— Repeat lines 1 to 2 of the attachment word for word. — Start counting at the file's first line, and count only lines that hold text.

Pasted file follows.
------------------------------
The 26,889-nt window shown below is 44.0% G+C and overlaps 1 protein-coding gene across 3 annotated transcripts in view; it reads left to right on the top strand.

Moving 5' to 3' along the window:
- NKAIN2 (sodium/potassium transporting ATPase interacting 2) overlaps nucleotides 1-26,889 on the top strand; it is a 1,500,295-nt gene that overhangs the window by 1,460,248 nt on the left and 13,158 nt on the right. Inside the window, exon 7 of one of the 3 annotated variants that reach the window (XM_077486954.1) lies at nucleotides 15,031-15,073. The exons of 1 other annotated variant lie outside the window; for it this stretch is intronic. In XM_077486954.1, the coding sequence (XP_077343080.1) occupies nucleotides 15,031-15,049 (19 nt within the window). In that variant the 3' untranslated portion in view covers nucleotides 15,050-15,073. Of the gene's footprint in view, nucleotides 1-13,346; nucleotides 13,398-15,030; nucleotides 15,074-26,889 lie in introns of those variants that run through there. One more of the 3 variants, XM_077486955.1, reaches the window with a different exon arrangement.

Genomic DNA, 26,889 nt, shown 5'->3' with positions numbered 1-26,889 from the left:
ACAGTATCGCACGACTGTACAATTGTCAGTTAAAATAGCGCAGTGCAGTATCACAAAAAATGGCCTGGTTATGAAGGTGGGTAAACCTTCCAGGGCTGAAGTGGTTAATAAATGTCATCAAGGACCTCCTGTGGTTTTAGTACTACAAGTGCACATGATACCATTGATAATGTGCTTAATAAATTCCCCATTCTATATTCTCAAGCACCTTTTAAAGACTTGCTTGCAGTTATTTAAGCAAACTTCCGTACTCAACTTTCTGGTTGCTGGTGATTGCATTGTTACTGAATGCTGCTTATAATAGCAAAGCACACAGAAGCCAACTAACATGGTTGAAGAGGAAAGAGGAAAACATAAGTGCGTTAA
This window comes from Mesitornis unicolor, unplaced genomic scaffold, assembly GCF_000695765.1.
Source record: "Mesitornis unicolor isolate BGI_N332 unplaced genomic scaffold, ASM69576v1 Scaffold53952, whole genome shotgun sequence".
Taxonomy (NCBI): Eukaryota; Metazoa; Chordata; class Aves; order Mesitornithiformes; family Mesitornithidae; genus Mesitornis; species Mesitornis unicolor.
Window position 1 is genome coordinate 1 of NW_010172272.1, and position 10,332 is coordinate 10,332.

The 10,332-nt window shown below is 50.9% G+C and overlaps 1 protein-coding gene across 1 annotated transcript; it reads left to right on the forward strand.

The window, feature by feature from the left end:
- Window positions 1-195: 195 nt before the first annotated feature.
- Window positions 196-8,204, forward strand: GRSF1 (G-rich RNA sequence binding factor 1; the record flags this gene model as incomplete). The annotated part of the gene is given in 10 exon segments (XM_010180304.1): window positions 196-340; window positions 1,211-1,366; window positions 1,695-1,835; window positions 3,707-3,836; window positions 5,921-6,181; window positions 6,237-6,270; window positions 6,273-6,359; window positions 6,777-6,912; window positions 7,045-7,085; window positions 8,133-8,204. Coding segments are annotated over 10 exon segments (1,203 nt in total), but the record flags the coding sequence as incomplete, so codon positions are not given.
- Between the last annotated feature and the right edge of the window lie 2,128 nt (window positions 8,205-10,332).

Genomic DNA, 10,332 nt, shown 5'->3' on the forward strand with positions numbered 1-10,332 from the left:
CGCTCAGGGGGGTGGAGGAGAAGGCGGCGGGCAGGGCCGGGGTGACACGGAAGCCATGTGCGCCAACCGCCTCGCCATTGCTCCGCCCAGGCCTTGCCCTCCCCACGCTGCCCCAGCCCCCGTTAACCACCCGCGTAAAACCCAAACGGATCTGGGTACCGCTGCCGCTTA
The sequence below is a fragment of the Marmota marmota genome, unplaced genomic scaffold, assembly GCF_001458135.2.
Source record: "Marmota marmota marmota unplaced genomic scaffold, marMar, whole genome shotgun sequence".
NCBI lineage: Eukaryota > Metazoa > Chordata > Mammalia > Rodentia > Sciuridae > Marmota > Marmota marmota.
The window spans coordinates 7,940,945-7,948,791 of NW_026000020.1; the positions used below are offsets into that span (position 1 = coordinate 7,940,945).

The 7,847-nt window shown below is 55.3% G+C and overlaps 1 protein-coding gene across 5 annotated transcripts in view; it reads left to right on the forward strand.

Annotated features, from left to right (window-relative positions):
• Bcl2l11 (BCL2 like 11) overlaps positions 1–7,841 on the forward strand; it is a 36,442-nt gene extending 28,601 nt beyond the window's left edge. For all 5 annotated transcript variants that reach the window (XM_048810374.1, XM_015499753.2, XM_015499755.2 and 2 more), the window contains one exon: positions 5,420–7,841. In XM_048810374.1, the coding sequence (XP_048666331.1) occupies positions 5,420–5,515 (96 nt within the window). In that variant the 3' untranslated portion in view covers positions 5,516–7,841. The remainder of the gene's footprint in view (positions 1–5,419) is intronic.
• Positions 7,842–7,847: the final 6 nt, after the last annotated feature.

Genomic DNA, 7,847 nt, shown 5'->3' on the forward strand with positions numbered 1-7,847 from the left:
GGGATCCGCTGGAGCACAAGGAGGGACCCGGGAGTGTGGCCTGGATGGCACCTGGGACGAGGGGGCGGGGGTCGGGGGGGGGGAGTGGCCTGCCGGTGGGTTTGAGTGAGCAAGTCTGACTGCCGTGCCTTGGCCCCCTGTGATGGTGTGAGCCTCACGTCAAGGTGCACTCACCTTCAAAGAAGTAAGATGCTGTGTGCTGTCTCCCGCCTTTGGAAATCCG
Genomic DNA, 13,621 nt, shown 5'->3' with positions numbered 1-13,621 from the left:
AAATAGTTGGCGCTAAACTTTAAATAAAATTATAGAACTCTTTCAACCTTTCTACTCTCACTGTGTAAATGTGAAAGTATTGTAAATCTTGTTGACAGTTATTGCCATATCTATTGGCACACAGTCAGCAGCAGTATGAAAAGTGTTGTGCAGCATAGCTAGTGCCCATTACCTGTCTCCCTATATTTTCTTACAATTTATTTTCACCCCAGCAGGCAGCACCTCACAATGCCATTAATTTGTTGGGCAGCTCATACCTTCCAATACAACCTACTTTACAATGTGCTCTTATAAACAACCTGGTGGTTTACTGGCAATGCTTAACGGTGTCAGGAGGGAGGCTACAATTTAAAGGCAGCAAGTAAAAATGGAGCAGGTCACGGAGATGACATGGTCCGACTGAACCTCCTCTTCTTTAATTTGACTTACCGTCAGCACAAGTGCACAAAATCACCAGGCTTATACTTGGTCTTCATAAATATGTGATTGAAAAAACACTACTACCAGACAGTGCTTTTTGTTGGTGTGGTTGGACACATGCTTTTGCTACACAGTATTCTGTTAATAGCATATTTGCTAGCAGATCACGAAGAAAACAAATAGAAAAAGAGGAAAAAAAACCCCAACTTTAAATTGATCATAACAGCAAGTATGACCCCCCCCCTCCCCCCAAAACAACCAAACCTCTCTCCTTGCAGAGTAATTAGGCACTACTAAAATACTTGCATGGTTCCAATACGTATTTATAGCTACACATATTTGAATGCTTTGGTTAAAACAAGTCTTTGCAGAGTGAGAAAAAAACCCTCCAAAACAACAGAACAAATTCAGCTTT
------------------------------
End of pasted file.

The 26,889-nt window shown below is 44.0% G+C and overlaps 1 protein-coding gene across 3 annotated transcripts in view; it reads left to right on the top strand.

Moving 5' to 3' along the window: